Nestor Carbonell Looks To Return For ‘Dark Knight Rises’

Published 4 years ago by , Updated March 9th, 2013 at 1:49 pm,

Nestor Carbonell Dark Knight Rises Nestor Carbonell Looks To Return For Dark Knight Rises

Christopher Nolan will actually begin shooting The Dark Knight Rises on location in Pittsburgh and other assorted locales by this summer. Before production can get underway however, there are still some loose ends that need to be tied up in the area of casting for the concluding chapter in Nolan’s Batman trilogy.

One such bit of casting concerns Nestor Carbonell, who is actively negotiating to reprise his role as Gotham Mayor Anthony Garcia in The Dark Knight Rises.

Carbonell famously appeared to have worn eyeliner for his part as Mayor Garcia in The Dark Knight, though it was eventually revealed to just be his natural look – and not a reference to the drawing style of Frank Miller’s The Dark Knight Returns. Variety has confirmed that Carbonell is likely to return for Nolan’s final Batman picture – and will join actors like Daniel Sunjata and Josh Pence as another important supporting player in the film.

With so many noteworthy thespians signing on for The Dark Knight Rises of late, there seems to be some confusion about the significance of their parts in the film – so here is a rundown of the cast members and their respective roles in the pic:

  • Christian Bale – Bruce Wayne/Batman
  • Gary Oldman – Commissioner Jim Gordon
  • Michael Caine – Alfred
  • Morgan Freeman – Lucius Fox
  • Anne Hathaway – Selina Kyle
  • Tom Hardy – Bane
  • Joseph Gordon-Levitt – Alberto Falcone?
  • Juno Temple – “a street-smart Gotham gal”
  • Josh Pence – Young Ra’s Al Ghul
  • Diego Klattenhoff – Rookie Cop
  • Daniel Sunjata – Special Forces Operative
  • Burn Gorman – ??? (supporting role)
  • Marion Cotillard – Talia Al Ghul?

The Dark Knight Rises to begin shooting in May 2011 Nestor Carbonell Looks To Return For Dark Knight Rises

Recent rumors about Dark Knight Rises featuring a third major villain from Batman’s rogue gallery or how the League of Shadows could fit into the picture aside, no one outside of Nolan and his crew possess any concrete knowledge about what will go down in the Caped Crusader’s next movie. We’ll get some answers soon enough – but, for now, feel free to speculate about how all these puzzle pieces fit together, as you will.

The Dark Knight Rises in theaters on July 20th, 2012.

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Source: Variety

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  1. I don’t think he did wear eyeliner in TDK; his eyelashes always look like that, and he’s given numerous interviews about the fact that he just has dark eyelashes. You may want to check your source on that one.

    • lol your not by any chance his mum are you?

    • My apologies folks, Liz is right.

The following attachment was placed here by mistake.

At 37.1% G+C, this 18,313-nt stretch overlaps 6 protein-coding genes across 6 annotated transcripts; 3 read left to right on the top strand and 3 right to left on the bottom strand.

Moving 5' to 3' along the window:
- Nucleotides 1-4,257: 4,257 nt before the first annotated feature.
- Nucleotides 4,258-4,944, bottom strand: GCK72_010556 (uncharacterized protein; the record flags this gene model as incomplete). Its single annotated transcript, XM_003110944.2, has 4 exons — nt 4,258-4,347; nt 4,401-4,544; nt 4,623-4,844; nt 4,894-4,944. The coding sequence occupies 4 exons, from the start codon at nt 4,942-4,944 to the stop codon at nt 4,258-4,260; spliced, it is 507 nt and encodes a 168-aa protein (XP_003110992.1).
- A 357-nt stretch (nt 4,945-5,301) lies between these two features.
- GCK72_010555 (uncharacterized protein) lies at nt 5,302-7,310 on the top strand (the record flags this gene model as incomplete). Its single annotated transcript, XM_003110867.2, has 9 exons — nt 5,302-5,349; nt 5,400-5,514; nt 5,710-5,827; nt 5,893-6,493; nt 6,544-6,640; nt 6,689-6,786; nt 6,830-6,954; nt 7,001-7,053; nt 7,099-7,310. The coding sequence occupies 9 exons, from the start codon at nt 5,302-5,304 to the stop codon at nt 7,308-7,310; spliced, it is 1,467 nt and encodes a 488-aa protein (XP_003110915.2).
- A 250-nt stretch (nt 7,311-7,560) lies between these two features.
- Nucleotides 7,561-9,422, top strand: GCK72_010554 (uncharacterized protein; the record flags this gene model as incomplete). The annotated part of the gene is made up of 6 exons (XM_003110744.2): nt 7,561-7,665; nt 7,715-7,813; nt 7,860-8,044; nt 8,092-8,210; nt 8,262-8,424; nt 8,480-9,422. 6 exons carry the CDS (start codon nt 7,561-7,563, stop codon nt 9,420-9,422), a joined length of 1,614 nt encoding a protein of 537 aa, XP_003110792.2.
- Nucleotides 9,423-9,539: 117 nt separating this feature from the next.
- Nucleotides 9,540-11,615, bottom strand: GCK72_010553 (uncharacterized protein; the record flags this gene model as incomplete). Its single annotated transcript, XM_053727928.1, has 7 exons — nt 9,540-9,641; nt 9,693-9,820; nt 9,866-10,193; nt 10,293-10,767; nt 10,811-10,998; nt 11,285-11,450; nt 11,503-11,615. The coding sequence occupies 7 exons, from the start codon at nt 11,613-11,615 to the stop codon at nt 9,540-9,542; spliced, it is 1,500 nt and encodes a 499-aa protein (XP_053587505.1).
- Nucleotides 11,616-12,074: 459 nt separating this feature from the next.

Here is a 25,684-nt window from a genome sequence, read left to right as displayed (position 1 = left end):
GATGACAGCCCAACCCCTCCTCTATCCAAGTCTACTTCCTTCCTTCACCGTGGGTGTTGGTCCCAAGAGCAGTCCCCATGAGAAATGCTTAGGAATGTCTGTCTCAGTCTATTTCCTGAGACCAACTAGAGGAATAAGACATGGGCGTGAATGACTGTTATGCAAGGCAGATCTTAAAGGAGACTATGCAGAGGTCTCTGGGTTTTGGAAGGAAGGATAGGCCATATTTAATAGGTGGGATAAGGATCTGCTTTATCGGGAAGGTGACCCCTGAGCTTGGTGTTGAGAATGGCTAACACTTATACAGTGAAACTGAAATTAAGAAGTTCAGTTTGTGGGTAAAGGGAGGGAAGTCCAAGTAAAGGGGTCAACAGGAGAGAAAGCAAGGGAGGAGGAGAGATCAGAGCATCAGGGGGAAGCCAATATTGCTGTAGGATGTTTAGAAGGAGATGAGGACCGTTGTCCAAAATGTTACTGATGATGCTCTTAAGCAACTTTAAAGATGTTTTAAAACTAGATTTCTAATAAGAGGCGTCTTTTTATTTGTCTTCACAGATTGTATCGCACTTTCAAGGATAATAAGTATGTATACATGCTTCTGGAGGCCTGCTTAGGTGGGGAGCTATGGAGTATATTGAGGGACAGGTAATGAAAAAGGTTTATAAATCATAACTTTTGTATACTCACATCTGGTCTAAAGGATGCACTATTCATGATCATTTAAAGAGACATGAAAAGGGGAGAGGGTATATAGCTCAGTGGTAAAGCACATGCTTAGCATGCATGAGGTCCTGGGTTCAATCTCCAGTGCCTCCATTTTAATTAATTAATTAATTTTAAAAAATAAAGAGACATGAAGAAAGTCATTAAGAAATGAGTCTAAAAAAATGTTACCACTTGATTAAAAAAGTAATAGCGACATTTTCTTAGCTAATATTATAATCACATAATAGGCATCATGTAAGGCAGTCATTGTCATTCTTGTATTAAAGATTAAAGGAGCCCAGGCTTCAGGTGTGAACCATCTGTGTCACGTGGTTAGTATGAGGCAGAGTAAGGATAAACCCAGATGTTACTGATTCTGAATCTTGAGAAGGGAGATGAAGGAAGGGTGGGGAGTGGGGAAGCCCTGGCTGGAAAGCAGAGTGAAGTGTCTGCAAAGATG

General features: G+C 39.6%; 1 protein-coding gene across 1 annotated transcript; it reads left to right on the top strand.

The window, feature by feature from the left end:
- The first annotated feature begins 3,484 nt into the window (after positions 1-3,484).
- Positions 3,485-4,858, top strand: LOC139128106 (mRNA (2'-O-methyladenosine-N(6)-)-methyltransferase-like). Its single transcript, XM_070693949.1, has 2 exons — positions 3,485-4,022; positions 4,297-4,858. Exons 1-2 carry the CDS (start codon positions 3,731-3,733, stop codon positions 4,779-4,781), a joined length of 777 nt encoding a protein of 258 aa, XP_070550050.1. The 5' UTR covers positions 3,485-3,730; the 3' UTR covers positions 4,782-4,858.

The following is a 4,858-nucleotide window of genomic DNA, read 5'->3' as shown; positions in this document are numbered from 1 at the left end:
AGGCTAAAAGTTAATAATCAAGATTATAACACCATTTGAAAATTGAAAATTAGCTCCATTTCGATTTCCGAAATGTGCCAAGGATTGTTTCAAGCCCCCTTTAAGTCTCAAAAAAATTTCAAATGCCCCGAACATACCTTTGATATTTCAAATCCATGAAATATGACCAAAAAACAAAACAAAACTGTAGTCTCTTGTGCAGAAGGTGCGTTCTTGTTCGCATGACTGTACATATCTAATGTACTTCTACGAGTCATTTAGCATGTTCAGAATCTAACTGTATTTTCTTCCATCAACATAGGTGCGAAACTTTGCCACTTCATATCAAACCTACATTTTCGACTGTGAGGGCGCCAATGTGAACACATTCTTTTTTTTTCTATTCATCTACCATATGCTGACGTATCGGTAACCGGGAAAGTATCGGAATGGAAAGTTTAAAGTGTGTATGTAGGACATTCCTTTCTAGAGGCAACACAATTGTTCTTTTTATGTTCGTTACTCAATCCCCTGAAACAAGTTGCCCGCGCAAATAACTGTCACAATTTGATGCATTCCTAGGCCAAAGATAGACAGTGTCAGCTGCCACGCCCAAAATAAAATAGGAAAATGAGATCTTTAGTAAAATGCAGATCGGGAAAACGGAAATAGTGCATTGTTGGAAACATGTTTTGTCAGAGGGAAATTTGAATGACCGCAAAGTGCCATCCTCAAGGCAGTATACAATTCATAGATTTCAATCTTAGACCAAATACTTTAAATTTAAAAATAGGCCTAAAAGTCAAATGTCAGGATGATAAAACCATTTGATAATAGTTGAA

That really is just Carbonell’s natural appearance after all.

      • By the way, where did you hear that he wore eyeliner to mimic Frank Millar’s drawing style? I’m curious because I’ve never heard that one before.

  2. Wasn’t Charlize Theron cast as a policewoman? Because, she was originally considered for Catwoman. That would’ve made more sense.

  3. Batmanuel is back.

    • Yesss! Someone else remembers THE TICK!!!

      • SPOOOON!!!!! lol

  4. That’s not eyeliner, that’s natural.

  5. Gordon’s right-hand woman cop friend, Ramirez, should reprise her role. Hopefully she becomes a clean cop after a guilt trip and near-death experience from Harvey Dent.

    • Dude, she was such a terrible actress. That first line “checked her back into the hospital” makes me cringe every time i hear it..

      • She did a better job than Maggie Gyllenhaal. The Dark Knight is almost unwatchable for me because of Gyllenhaal’s performance. It was so bad that I was wanting Katie Holmes back.

        • At least she is dead…

          • I wasn’t one of those people who cheered at the theater when she went KABOOM, but I do understand why they celebrated.

      • Probably one of the only characters who lacked emotion in that entire movie.

        • Word. made all that worthless acting worth it when the Joker blew her up.

          • Feel exactly the same way! I though Katie Holmes was way better. That was the only thing I didn’t like about TDK…

            • It’s good to know that there are people out there who see Gyllenhaal as I do.

              I know there are a lot of Gyllenhaal fans/defenders (or maybe they’re just Nolan fanboys who think he can do no wrong), but Gyllenhaal was just plain wrong for the role. She’s supposed to be beautiful (she has Dent, Wayne and even the Joker, in his own weird way, attracted to her), but her looks and performance had me wanting Katie Holmes back. Holmes wasn’t right for the role either, but I actually did care for what happened to her.

              So, why is it that Nolan and his casting people are perfect when it comes to casting for male roles, but they can’t even choose one good lead female.

              • She’s a pug faced weird looking woman. Look up “sad turtle” on google images.

  6. It’s news like this that makes me happy to be a Batman fan, I believe in Christopher Nolan.

    • And I believe in Harvey Dent… Sorry, I couldn’t resist :P

  7. Anybody else kinda wish there were room for Barbara Gordon/Batgirl?

    • Nope. Always thought Robin\Batgirl could never fit in Nolans version of batman.

    • There’s plenty of room, but she’s still a little girl in this universe. Her appearance as a significant character would make no sense, at this point.

      • I’m not saying there isn’t room, i’m saying neither of them belong in Nolan’s universe. The characters themselves are more corny than Christian Bale’s deep batman voice.